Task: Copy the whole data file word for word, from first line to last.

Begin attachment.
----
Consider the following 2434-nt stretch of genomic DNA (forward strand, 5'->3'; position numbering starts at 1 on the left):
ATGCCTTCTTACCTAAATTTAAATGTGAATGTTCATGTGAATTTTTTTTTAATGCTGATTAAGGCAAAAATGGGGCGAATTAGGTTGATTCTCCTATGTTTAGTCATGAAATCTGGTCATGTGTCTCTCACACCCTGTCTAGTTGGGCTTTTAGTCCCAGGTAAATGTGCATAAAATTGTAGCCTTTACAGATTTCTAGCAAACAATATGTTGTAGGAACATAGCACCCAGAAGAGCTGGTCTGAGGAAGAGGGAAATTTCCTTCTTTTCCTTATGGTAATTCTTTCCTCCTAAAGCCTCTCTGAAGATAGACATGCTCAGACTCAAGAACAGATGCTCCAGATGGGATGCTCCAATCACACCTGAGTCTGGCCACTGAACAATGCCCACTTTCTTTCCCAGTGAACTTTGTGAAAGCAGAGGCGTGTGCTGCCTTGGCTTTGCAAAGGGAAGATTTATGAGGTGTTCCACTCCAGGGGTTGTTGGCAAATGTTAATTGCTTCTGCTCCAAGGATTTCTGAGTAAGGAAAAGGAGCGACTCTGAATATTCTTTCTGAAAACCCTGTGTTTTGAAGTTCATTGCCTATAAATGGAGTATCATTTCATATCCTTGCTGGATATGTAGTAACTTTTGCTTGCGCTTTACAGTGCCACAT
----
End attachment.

Consider the following 2434-nt stretch of genomic DNA (forward strand, 5'->3'; position numbering starts at 1 on the left):
ATGCCTTCTTACCTAAATTTAAATGTGAATGTTCATGTGAATTTTTTTTTAATGCTGATTAAGGCAAAAATGGGGCGAATTAGGTTGATTCTCCTATGTTTAGTCATGAAATCTGGTCATGTGTCTCTCACACCCTGTCTAGTTGGGCTTTTAGTCCCAGGTAAATGTGCATAAAATTGTAGCCTTTACAGATTTCTAGCAAACAATATGTTGTAGGAACATAGCACCCAGAAGAGCTGGTCTGAGGAAGAGGGAAATTTCCTTCTTTTCCTTATGGTAATTCTTTCCTCCTAAAGCCTCTCTGAAGATAGACATGCTCAGACTCAAGAACAGATGCTCCAGATGGGATGCTCCAATCACACCTGAGTCTGGCCACTGAACAATGCCCACTTTCTTTCCCAGTGAACTTTGTGAAAGCAGAGGCGTGTGCTGCCTTGGCTTTGCAAAGGGAAGATTTATGAGGTGTTCCACTCCAGGGGTTGTTGGCAAATGTTAATTGCTTCTGCTCCAAGGATTTCTGAGTAAGGAAAAGGAGCGACTCTGAATATTCTTTCTGAAAACCCTGTGTTTTGAAGTTCATTGCCTATAAATGGAGTATCATTTCATATCCTTGCTGGATATGTAGTAACTTTTGCTTGCGCTTTACAGTGCCACAT